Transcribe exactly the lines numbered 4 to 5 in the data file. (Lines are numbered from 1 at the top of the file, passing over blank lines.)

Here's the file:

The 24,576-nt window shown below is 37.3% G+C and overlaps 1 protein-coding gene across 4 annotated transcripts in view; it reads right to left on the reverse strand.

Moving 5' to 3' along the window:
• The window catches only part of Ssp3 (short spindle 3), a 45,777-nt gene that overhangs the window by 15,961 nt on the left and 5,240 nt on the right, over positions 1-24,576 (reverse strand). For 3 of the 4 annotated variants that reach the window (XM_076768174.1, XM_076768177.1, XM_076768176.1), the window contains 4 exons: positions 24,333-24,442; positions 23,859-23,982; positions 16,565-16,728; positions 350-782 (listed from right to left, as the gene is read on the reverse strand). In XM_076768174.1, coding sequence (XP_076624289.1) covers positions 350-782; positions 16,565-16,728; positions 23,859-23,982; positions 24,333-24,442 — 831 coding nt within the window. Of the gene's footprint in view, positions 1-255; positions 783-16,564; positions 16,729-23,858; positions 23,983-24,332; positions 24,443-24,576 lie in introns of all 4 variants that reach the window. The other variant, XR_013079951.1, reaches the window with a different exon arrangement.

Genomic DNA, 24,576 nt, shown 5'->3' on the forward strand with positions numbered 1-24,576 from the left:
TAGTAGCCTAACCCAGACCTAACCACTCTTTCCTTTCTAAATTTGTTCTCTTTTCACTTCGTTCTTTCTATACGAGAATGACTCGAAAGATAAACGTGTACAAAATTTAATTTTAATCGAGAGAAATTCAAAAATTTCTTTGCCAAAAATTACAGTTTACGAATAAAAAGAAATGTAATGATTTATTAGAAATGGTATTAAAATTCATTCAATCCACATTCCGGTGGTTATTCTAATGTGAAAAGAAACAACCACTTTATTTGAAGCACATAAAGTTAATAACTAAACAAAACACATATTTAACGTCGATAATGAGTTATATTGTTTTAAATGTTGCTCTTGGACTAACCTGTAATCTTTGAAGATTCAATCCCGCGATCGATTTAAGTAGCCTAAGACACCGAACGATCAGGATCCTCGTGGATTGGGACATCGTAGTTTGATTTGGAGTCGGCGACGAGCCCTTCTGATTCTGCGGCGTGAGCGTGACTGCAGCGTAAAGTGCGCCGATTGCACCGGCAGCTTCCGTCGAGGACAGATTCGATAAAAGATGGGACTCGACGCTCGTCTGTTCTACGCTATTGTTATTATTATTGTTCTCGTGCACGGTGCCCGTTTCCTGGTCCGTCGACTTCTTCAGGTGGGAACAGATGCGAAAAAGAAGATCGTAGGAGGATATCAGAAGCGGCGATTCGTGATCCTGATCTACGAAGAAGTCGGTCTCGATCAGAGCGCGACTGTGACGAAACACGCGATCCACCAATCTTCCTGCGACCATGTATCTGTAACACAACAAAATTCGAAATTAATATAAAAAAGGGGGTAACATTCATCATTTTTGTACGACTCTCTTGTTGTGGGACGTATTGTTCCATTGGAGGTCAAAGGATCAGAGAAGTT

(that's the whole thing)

Genomic DNA, 24,576 nt, shown 5'->3' on the forward strand with positions numbered 1-24,576 from the left:
TAGTAGCCTAACCCAGACCTAACCACTCTTTCCTTTCTAAATTTGTTCTCTTTTCACTTCGTTCTTTCTATACGAGAATGACTCGAAAGATAAACGTGTACAAAATTTAATTTTAATCGAGAGAAATTCAAAAATTTCTTTGCCAAAAATTACAGTTTACGAATAAAAAGAAATGTAATGATTTATTAGAAATGGTATTAAAATTCATTCAATCCACATTCCGGTGGTTATTCTAATGTGAAAAGAAACAACCACTTTATTTGAAGCACATAAAGTTAATAACTAAACAAAACACATATTTAACGTCGATAATGAGTTATATTGTTTTAAATGTTGCTCTTGGACTAACCTGTAATCTTTGAAGATTCAATCCCGCGATCGATTTAAGTAGCCTAAGACACCGAACGATCAGGATCCTCGTGGATTGGGACATCGTAGTTTGATTTGGAGTCGGCGACGAGCCCTTCTGATTCTGCGGCGTGAGCGTGACTGCAGCGTAAAGTGCGCCGATTGCACCGGCAGCTTCCGTCGAGGACAGATTCGATAAAAGATGGGACTCGACGCTCGTCTGTTCTACGCTATTGTTATTATTATTGTTCTCGTGCACGGTGCCCGTTTCCTGGTCCGTCGACTTCTTCAGGTGGGAACAGATGCGAAAAAGAAGATCGTAGGAGGATATCAGAAGCGGCGATTCGTGATCCTGATCTACGAAGAAGTCGGTCTCGATCAGAGCGCGACTGTGACGAAACACGCGATCCACCAATCTTCCTGCGACCATGTATCTGTAACACAACAAAATTCGAAATTAATATAAAAAAGGGGGTAACATTCATCATTTTTGTACGACTCTCTTGTTGTGGGACGTATTGTTCCATTGGAGGTCAAAGGATCAGAGAAGTT